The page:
DRPs give organizations peace of mind and allow for an organized and controlled recovery of company data — ensuring security and proper return of service with minimal issues. The plan is a true test of the quality of life and success a business can have when challenged by unforeseen consequences.

Disaster Recovery Plan Checklist


Disaster Recovery Planning

Planning is essential. Need I say it again? It is mission critical and requires a smart and thoughtful approach. Following major guidelines when designing a DRP will help to ensure a comprehensive protection against loss. Disaster recovery plans should include a strategy to:

  • Inventory hardware — hardware is the base point through which all other failures will occur
  • Backup and catalog program software necessary to the business — software or hardware needed to fix any known problems should also be backed up
  • Include the DRP in the business continuity plan — this guarantees exposure and absorption by all levels of the business
  • Test the plan —make sure the DRP actually works in the event of a disaster
  • Build recovery strategies — anticipate the loss of one or more of the critical system components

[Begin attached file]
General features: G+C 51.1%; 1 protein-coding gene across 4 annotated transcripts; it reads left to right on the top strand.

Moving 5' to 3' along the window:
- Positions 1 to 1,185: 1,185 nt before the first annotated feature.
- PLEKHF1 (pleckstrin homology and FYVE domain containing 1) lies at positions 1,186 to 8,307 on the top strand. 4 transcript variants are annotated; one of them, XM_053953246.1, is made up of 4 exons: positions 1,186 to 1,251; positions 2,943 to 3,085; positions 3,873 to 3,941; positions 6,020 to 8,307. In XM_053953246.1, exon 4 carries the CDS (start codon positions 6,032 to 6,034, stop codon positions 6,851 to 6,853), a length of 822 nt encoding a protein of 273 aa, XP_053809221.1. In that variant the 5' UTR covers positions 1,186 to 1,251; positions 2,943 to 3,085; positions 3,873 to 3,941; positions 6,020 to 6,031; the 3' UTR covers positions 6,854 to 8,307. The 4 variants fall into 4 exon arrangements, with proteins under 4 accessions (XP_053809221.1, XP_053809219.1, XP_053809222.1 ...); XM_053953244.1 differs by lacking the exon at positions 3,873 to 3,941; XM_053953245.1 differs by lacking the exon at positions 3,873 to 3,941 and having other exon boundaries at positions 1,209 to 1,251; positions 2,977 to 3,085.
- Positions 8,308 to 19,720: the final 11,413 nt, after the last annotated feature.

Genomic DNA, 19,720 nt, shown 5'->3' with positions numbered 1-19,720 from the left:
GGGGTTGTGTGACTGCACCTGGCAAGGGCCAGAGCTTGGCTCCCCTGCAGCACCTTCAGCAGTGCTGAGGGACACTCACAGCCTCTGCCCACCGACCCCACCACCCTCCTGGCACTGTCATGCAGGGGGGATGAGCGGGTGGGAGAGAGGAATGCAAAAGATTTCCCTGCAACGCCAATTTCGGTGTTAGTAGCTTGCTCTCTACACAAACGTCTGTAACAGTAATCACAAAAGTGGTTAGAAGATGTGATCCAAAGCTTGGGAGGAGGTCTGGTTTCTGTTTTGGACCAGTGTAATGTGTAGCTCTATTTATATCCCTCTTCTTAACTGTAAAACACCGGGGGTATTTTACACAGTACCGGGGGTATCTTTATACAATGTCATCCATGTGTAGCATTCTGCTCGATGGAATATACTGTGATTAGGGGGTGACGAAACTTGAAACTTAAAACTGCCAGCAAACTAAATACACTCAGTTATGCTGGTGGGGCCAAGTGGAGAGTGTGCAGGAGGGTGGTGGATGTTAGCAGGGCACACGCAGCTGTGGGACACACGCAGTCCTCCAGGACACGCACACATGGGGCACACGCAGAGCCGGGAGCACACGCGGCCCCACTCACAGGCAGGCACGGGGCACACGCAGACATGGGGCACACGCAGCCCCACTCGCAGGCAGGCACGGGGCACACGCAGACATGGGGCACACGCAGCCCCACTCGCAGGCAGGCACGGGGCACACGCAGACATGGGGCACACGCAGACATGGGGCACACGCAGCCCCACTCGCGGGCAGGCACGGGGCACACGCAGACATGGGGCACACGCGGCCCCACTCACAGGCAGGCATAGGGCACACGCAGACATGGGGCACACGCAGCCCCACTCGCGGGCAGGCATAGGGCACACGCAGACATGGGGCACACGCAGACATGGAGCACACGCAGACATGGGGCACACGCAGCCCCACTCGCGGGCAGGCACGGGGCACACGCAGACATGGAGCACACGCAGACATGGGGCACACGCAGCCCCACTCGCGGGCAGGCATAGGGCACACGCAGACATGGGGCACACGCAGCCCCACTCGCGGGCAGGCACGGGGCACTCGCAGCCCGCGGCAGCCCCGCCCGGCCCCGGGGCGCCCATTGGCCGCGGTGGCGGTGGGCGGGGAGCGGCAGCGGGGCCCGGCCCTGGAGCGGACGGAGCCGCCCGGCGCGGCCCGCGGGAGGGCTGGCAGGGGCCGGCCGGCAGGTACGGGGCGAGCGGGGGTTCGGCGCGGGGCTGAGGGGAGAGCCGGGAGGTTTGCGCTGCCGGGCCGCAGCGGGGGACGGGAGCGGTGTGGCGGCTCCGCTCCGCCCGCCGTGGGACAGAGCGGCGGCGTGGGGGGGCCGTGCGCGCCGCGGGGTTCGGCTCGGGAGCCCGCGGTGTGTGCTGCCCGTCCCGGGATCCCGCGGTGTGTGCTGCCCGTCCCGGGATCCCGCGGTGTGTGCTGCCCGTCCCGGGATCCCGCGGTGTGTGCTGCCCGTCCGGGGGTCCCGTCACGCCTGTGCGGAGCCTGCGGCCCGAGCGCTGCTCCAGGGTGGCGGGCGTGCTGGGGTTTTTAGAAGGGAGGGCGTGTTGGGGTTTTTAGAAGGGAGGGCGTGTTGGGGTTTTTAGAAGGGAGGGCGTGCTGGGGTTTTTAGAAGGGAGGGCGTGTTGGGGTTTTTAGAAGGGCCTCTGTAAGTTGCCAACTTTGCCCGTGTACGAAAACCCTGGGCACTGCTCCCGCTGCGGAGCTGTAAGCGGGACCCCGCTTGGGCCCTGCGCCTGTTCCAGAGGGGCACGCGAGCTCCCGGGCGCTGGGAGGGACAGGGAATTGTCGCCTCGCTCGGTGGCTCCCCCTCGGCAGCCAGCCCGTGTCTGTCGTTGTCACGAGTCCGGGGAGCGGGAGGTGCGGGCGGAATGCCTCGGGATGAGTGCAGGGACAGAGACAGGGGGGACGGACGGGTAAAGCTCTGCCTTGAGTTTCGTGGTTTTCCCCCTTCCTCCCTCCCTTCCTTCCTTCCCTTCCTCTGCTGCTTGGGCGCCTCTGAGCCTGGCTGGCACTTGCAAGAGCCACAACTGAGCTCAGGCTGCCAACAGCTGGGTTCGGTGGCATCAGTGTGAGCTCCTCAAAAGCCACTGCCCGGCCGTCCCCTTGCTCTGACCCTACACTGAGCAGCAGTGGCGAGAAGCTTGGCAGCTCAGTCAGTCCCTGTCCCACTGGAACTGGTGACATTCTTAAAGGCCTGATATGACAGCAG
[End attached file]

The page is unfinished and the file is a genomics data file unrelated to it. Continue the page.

• Contact the Disaster Recovery team and other key personnel
  • Repair hardware and locate necessary components
  • Address possible financial and legal issues as a result of a disaster

Disaster Recovery Service Levels

While having a plan in place is vital, the location of said backup data is also important. Distance is a key element of a disaster recovery site, and is broken down in tiers:

  • Tier 0 – No off-site data. Recovery is only possible using on-site systems.
  • Tier 1 – Physical backup with a cold site. Data is transported to an off-site facility that does not have the necessary hardware installed.
  • Tier 2 – Physical backup with a hot site. Data is transported to an off-site facility that has the necessary hardware installed to support key systems of the primary site.
  • Tier 3 – Electronic vaulting. Data is electronically transmitted to a hot site.